The global economic impact of the coronavirus, moreover, coincides with Latin America’s worst economic period in seven decades, largely due to the slowdown in China, now severely exacerbated by the pandemic. As China became South America’s number-one trading partner, and the region became China’s second-largest destination for Foreign Direct Investment, the phrase “When China sneezes, Latin America catches a cold” won currency. It has now become a chilling warning.

In this context, the ruling oligarchies will be even more reluctant to dedicate the necessary resources for the containment and treatment of Covid-19 and for compensating workers for lost income. Instead, they are moving to crush all signs of popular protest. This has so far been signaled by the decision of the far-right Guatemalan government to impose a state of emergency, which militarizes public services like hospitals and schools and bans all demonstrations, even before any confirmed cases in the country.

Inequalities between countries are significant, with the Pan American Health Organization (OPS) sending teams of experts to aid the “weakest health care systems”—Haiti, Venezuela, Surinam, Guyana, Nicaragua, Honduras, Guatemala, Bolivia and Paraguay. But the reality is that no health system in the region is prepared to manage a full-blown epidemic. All regional elites are notorious for their negligence in the face of frequent and predictable natural disasters and epidemics.

While rural and indigenous communities are deprived of even basic medical services, the explosive and disorganized urbanization of the entire region in recent decades has been met with social austerity and privatizations.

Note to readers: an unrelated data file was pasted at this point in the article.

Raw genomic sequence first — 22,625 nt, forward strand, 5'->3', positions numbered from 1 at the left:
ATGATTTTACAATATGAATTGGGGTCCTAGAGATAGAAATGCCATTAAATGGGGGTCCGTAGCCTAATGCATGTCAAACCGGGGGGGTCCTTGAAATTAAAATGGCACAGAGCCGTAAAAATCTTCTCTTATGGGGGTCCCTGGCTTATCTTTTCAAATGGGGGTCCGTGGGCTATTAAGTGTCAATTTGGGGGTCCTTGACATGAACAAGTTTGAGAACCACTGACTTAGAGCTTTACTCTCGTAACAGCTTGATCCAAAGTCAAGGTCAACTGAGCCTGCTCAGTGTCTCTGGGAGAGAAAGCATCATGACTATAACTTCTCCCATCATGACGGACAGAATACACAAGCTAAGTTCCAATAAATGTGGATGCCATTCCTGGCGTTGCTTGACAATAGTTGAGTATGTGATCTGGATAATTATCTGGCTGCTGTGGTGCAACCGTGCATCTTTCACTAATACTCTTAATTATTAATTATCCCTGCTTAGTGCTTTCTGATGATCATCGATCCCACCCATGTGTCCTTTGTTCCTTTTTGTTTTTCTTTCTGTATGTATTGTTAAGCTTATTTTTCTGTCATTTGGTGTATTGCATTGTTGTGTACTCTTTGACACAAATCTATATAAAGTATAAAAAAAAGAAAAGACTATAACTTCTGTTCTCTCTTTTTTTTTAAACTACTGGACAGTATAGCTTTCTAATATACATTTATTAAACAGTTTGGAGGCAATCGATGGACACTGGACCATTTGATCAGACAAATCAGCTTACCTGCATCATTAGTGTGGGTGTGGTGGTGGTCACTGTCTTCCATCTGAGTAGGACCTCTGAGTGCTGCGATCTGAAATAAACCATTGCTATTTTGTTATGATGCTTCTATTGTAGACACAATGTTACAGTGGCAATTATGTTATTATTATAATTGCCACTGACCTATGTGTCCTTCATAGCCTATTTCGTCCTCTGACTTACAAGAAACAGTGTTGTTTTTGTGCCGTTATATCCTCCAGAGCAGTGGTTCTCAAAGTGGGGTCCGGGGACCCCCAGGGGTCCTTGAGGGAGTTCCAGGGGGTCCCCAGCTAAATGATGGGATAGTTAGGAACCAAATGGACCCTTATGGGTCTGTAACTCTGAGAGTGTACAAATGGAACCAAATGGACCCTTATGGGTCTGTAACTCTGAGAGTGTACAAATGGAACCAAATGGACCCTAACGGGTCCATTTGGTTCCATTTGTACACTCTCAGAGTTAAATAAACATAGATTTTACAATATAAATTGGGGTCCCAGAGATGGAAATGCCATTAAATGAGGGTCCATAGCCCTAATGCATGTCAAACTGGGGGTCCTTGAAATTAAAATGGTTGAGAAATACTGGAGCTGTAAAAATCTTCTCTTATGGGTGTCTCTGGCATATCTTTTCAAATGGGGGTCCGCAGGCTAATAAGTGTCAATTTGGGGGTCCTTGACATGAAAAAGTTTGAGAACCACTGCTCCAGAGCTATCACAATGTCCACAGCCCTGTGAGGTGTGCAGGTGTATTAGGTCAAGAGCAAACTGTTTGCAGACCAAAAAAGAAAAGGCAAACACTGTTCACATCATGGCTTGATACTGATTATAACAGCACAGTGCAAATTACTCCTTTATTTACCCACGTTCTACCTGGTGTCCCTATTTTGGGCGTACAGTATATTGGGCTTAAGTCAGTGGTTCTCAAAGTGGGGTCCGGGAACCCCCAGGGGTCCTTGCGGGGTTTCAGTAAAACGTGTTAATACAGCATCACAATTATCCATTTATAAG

Public health systems have been a primary victim of social austerity to pay back financial vultures. As a condition for granting a $56 billion loan to Argentina in 2018, the International Monetary Fund demanded a 70 percent cut in the budget for prevention of infectious diseases.

The “left” president Andrés Manuel López Obrador of Mexico, where 12 coronavirus cases have been confirmed, has already warned that his government’s response to the Covid-19 will be “slow.” After carrying out massive cuts to health care, including a 30 percent personnel reduction in the Health Ministry, López Obrador still declared: “We may have the budget, but it’s not executed because the government was not built to attend to the needs of the people.”

On the other hand, according to a recent estimate by El País, Argentina, Colombia, Mexico and Brazil, which have 1.1 million doctors, could collectively hire 2.2 million more if they eliminated tax benefits for corporations.

Poor social infrastructure is also manifested in the water rationing in major cities and rural towns in Honduras, Peru, Venezuela and Costa Rica, affecting some hospitals without tanks. With the overnight depletion and overpricing of hand sanitizer, hundreds of thousands of workers and peasants have been left with absolutely no way to protect themselves from the deadly virus. Protesters in working class suburbs in Honduras and Costa Rica have responded this week with roadblocks.

OPS chief Carissa Etienne told a press conference last Friday that the whole region should expect these scenarios: initial outbreak centers, major propagations in closed quarters like prisons, refugee camps and barracks, and a massive community transmission, exacerbated by the flu/rainy season beginning in April in the tropics.

According to the most recent World Bank data, Latin America and the Caribbean have an average of 2.2 hospital beds per 1,000 people, ranging from 0.6 for Guatemala to 5.2 in Cuba.

Any effective response would need to be internationally coordinated to share resources and streamline the production and distribution of medical equipment, tests and vaccines. However, the crisis will only exacerbate the national competition between ruling elites to attract investments, including into the crisis-ridden pension systems, with much to gain from a virus that could wipe out the sick and elderly.

While Latin America’s ruling elites aim to unload the costs of the epidemic onto the backs of the working class, the International Committee of the Fourth International is calling on workers to counter with their own independent response, forming rank-and-file committees in workplaces and neighborhoods to ensure that all of society’s resources are mustered to actually mitigate the impact of the Covid-19 on the entire population on the basis of social needs, not private profit.